Since the referendum vote, UK business has experienced difficulties recruiting and retaining migrant workers, arguably attributable to the fall in the pound making Britain a less attractive destination.
As the report notes, firms are concerned that applying non-EU immigration rules, largely skills-based as per the Points Based System (PBS), to EU citizens would be disastrous for the economy.
Extending the PBS to EEA nationals would see lower-skilled workers unable to secure permission to work in the UK. Smaller employers would be hit hardest.
At the other end of the spectrum, where skilled EU workers would theoretically meet the PBS requirements, concerns are that the PBS is in its current form unfit for purpose and in need of reform, and that such workers may choose other destinations than the UK as more attractive destinations.
The call from UK business is that new immigration rules would need to align to staffing needs across industries. The assertion is clear that there are roles which cannot be filled by the resident UK workforce.
As such, some form of low-skilled route for EU migrant workers in the UK will be critical to the economy in the medium to long term.
This could mean reform of the current PBS to better meet the actual needs of UK employers.
Beyond the PBS, other schemes may also be resurrected or adapted for this new era. The current Youth Mobility Scheme for example may well work if extended to include EU nationals, and the now-defunct Seasonal Agricultural Workers Scheme could ease the pressure on the agricultural sector.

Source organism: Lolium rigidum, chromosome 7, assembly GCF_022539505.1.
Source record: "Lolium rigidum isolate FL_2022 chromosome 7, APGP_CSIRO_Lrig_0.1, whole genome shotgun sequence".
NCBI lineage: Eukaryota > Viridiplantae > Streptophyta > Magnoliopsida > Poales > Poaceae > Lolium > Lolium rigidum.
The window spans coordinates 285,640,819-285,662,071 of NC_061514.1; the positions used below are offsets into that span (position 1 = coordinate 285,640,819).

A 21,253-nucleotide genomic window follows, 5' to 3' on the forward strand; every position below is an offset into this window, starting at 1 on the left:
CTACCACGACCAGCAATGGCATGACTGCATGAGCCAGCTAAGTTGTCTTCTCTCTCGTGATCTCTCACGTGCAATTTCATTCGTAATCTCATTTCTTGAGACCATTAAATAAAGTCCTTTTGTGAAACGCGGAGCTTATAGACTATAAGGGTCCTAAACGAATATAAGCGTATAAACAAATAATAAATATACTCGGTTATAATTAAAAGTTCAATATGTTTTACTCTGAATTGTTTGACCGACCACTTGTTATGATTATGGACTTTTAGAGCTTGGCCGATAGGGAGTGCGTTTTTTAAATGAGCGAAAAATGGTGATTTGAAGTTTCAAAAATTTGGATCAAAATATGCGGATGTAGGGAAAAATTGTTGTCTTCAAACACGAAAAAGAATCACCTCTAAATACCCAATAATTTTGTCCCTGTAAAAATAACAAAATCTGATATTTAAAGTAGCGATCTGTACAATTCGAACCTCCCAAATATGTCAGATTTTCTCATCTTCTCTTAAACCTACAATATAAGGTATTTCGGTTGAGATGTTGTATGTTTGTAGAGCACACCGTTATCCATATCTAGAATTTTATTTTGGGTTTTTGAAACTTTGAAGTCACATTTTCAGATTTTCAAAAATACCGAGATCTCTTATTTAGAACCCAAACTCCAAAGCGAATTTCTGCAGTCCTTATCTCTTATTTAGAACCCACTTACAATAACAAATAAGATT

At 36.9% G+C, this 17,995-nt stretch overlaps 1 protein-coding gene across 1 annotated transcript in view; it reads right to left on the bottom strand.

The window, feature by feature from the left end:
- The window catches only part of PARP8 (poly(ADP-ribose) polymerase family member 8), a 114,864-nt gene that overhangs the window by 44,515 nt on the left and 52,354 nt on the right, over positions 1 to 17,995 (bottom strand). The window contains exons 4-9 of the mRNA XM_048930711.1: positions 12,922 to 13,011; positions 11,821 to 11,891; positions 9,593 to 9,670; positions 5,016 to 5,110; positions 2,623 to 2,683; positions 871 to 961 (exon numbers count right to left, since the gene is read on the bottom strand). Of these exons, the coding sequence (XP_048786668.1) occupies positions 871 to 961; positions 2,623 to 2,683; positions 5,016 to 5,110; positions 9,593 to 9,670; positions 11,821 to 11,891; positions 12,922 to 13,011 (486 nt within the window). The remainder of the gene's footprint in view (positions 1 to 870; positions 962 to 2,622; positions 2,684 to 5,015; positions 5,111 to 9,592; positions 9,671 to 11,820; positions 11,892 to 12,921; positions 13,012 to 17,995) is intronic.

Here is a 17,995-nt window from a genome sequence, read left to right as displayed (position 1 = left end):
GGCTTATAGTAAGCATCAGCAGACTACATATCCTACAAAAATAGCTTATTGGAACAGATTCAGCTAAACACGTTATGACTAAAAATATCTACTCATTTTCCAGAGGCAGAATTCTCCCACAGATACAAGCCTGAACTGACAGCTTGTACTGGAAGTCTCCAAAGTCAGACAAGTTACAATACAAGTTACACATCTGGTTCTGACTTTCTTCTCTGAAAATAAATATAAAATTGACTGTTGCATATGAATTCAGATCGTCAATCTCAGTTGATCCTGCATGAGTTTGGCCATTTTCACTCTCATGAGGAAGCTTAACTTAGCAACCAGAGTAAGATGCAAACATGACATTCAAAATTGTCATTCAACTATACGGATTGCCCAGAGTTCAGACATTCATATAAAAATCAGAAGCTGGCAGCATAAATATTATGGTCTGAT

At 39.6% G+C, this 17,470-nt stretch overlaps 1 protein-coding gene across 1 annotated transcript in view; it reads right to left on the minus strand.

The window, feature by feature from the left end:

In general – there is a consensus that the continued and successful future functioning of the UK economy will depend on access to migrants under any new regime.
Indication for the Final MAC Report?
The MAC is unconvinced of any detrimental economic impact of a more restrictive immigration policy for EU workers, at least in the long term.
The MAC make clear they believe that employers should be doing more to prepare for change:
“If it was harder to employ EEA migrants, employers might use a variety of strategies to deal with this. Many submissions indicated that, in their view, there were no alternatives to EEA migrant labour in which case businesses might grow more slowly, contract or even disappear. Many employers do not seem well-prepared for a changing labour market in which they will be competing more intensively with each other for labour.”
A labour shortage occupation list has been mooted, requiring employers to evidence they are taking steps to improve the supply of resident labour while demonstrating that the occupation has a genuine labour or skill shortage.
Placing greater onus and accountability on employers is likely to be a direction the MAC will explore further as part of its commission. Employers gain the benefit of continued access where genuine skills shortages exist, but this comes at a price of ensuring controlled recruitment of migrant workers.
The final report, expected to be published this autumn, will go beyond the perspective of employers and look at the broader impact of EEA migration on the UK.
View the full report here: report